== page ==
"You say I contradict myself? Very well, I contradict myself, for I exist in multitudes."
Suspended in time
Think of a fond memory that you have, nothing too gleeful or painful, just something that's fond. To give you some fodder, I'm presently thinking of a weekend I spent in the Plateau Mountains in San Diego, and more specifically, when I took my dog out for her morning walk.
The two of us saw the sun rise up over the mountain top that was but the next ridge from our path. The sun's rays crested up before the glowing ball popped up over them, and for a moment, all of time was suspended.
I'll never forget the bulging eyes my dog had, fixated on the mountain top as the light changed more colors and got brighter still. It would've been a hell of a moment if I was alone, but somehow seeing it with my dog, and seeing how she was experiencing it, made it all the more...poetic.
Thinking about that moment, or yours, surely arises all kinds of emotions within, and interpretations therein. It's in those moments that words truly fail as symbols, but can rise to the challenge if they're constructed with just the right amount of subtle conflict.
What also helps describing those moments, or even how to better express oneself when giving a presentation or trying to persuade another on a course of action, is a proper vocabulary quiver. When you can pull out just the right symbolic phrase.
If one, such as this dear reader, merely picked up a single poem a week, I can guarantee you this result.
your vocabulary will grow
your understanding of the human condition will deepen
from that confusing dance with the author to interpret their meaning, interpreting others will improve
you will start to understand how others feel more intensely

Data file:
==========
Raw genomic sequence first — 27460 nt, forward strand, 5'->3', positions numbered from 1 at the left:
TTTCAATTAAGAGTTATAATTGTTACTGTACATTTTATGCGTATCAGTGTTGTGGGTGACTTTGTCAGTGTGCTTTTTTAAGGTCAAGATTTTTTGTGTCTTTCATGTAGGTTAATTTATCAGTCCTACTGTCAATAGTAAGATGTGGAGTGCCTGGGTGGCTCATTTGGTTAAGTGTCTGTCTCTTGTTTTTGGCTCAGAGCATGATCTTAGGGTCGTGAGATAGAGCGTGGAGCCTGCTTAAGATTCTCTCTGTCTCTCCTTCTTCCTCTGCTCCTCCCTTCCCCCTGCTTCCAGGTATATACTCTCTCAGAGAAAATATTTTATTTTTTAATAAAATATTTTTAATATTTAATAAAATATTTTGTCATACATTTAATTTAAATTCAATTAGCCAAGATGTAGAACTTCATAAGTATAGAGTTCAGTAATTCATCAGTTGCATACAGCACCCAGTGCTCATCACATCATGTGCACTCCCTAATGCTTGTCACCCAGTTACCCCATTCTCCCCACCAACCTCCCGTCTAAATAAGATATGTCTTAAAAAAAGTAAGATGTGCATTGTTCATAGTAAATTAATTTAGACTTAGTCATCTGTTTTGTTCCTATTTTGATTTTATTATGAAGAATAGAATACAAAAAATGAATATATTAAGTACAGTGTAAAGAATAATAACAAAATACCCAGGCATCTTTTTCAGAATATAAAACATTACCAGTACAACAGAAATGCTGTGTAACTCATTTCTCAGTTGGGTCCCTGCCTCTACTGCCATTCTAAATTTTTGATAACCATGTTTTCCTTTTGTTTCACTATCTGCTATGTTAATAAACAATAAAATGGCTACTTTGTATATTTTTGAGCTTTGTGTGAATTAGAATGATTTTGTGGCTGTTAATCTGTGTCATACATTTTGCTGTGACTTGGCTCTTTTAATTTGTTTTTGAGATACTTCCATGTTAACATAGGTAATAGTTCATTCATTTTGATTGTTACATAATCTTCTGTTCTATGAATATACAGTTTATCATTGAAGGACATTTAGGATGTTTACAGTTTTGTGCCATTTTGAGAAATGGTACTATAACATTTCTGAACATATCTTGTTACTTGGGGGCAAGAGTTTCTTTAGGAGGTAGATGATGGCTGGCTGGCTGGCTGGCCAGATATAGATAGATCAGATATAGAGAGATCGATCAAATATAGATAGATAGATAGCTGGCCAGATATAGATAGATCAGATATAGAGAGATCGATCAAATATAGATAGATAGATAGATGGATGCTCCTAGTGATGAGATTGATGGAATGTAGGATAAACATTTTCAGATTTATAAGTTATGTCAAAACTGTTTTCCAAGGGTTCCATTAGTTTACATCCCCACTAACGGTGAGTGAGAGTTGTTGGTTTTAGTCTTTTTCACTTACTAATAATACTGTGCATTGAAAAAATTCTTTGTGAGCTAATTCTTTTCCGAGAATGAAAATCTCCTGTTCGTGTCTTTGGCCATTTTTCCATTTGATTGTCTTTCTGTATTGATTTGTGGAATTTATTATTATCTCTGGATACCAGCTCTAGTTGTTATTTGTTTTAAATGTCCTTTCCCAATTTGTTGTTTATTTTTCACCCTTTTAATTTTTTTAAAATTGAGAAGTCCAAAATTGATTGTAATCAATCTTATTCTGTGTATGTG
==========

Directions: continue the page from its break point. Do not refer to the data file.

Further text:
an ability to express yourself, your ideas, concepts and persuasion will increase
you just might start seeing reality differently
Poetry isn't some wonder tool, it's a complicated effort in a complicated world. But that's it though! We live in a complicated world that's poorly quantifiable, so why not embrace it and challenge yourself to something new.
I'll provide a list of some poems I enjoy and go back to frequently. Though, I encourage you to join a poetry subreddit, follow a twitter account, medium writer or just buy a compilation of poems, or a book from an author on thriftbooks to casually thumb through. And just perhaps, you'll be able to fully understand the expression on the street, "Howdy!"
poems to get ya started
Still I Rise By Maya Angelou - one of my favorite poems by one of my favorite poets. Maya Angelou is a wealth of wisdom and I've always found this poem to have a particular way to push through any of life's challenges.
A Dream Within a Dream By Edgar Allan Poe - Some find him dark, but Poe is illuminous nonetheless. America's only real romantic poet, and this poem in particular might have you think twice about what we see when we're awake. If we truly are awake.
Let America Be America Again by Langston Hughes-- Thought provoking, honest, historical and an amazing poems by one of the most amazing Americans to live. Written on a train ride back to Ohio, and spoken in a moving performance.
If By Rudyard Kipling- I always preface this one when I send it out to people, that Kipling wrote this as a message to his grandson. If you know that going in, his use of pronouns and the like make more sense. In truth though, it's an amazing shorthand for how to reach for greatness and a measure of what an adult should be.
Rumi- Instead of a poem I just added an essay with a list. Rumi is as confusing as he is thought provoking. Well worth a lap.
To Autumn By John Keats- Keats might just be the greatest poet to have ever died early. To the romantics, he was Hendrix, dying in his prime. But would he ever have achieved such heights without the looming of death? Who knows. This is a great poem, timely to the season this post is published in.
leaves of grass by Walt Whitman, book 10 in particular is great-- Uncle Walt reads incredibly modern, despite being dead well over a century. I linked another essay instead of a single poem because he's worth diving into.
Ode: Intimations of Immortality from Recollections of Early Childhood By William Wordsworth-- Wordsworth is perhaps one of the few defining poets of an era. I chose this one in particular for the funny turns of phrase he uses and his thoughtful use of meter along with rhyme.
Ode on a Grecian Urn By John Keats-- I couldn't help but add another Keats poem in, this one uses imagery quite well. As a premier, he's describing an urn as it spins on a table in front of him.